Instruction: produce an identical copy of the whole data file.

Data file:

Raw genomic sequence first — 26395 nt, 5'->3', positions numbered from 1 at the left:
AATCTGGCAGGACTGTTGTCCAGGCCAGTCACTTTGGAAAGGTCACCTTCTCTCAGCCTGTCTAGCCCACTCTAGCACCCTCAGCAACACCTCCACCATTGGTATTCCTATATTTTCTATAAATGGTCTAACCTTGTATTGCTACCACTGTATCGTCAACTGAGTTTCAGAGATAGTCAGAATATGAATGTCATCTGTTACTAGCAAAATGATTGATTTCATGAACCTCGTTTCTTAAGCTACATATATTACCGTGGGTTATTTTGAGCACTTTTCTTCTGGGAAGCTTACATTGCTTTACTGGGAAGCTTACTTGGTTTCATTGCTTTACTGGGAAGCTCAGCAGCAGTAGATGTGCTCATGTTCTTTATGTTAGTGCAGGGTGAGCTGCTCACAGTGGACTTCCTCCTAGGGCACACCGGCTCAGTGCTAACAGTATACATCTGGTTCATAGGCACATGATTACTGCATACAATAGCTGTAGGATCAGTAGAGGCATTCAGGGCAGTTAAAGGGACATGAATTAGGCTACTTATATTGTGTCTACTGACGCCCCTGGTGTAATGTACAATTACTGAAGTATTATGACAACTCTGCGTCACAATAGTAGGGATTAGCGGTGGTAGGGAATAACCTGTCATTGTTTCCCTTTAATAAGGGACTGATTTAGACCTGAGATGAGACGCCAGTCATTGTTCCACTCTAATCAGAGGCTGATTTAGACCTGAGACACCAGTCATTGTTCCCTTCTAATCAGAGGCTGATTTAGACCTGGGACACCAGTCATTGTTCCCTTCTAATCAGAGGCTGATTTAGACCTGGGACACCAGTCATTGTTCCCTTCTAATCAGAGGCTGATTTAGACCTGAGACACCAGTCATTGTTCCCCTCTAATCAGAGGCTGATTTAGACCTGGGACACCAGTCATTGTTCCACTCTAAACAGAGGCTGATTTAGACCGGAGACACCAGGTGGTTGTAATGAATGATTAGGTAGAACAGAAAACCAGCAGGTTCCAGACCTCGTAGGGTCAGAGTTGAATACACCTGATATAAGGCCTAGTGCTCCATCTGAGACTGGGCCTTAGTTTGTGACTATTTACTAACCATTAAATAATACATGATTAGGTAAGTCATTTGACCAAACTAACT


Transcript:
Raw genomic sequence first — 26395 nt, 5'->3', positions numbered from 1 at the left:
AATCTGGCAGGACTGTTGTCCAGGCCAGTCACTTTGGAAAGGTCACCTTCTCTCAGCCTGTCTAGCCCACTCTAGCACCCTCAGCAACACCTCCACCATTGGTATTCCTATATTTTCTATAAATGGTCTAACCTTGTATTGCTACCACTGTATCGTCAACTGAGTTTCAGAGATAGTCAGAATATGAATGTCATCTGTTACTAGCAAAATGATTGATTTCATGAACCTCGTTTCTTAAGCTACATATATTACCGTGGGTTATTTTGAGCACTTTTCTTCTGGGAAGCTTACATTGCTTTACTGGGAAGCTTACTTGGTTTCATTGCTTTACTGGGAAGCTCAGCAGCAGTAGATGTGCTCATGTTCTTTATGTTAGTGCAGGGTGAGCTGCTCACAGTGGACTTCCTCCTAGGGCACACCGGCTCAGTGCTAACAGTATACATCTGGTTCATAGGCACATGATTACTGCATACAATAGCTGTAGGATCAGTAGAGGCATTCAGGGCAGTTAAAGGGACATGAATTAGGCTACTTATATTGTGTCTACTGACGCCCCTGGTGTAATGTACAATTACTGAAGTATTATGACAACTCTGCGTCACAATAGTAGGGATTAGCGGTGGTAGGGAATAACCTGTCATTGTTTCCCTTTAATAAGGGACTGATTTAGACCTGAGATGAGACGCCAGTCATTGTTCCACTCTAATCAGAGGCTGATTTAGACCTGAGACACCAGTCATTGTTCCCTTCTAATCAGAGGCTGATTTAGACCTGGGACACCAGTCATTGTTCCCTTCTAATCAGAGGCTGATTTAGACCTGGGACACCAGTCATTGTTCCCTTCTAATCAGAGGCTGATTTAGACCTGAGACACCAGTCATTGTTCCCCTCTAATCAGAGGCTGATTTAGACCTGGGACACCAGTCATTGTTCCACTCTAAACAGAGGCTGATTTAGACCGGAGACACCAGGTGGTTGTAATGAATGATTAGGTAGAACAGAAAACCAGCAGGTTCCAGACCTCGTAGGGTCAGAGTTGAATACACCTGATATAAGGCCTAGTGCTCCATCTGAGACTGGGCCTTAGTTTGTGACTATTTACTAACCATTAAATAATACATGATTAGGTAAGTCATTTGACCAAACTAACT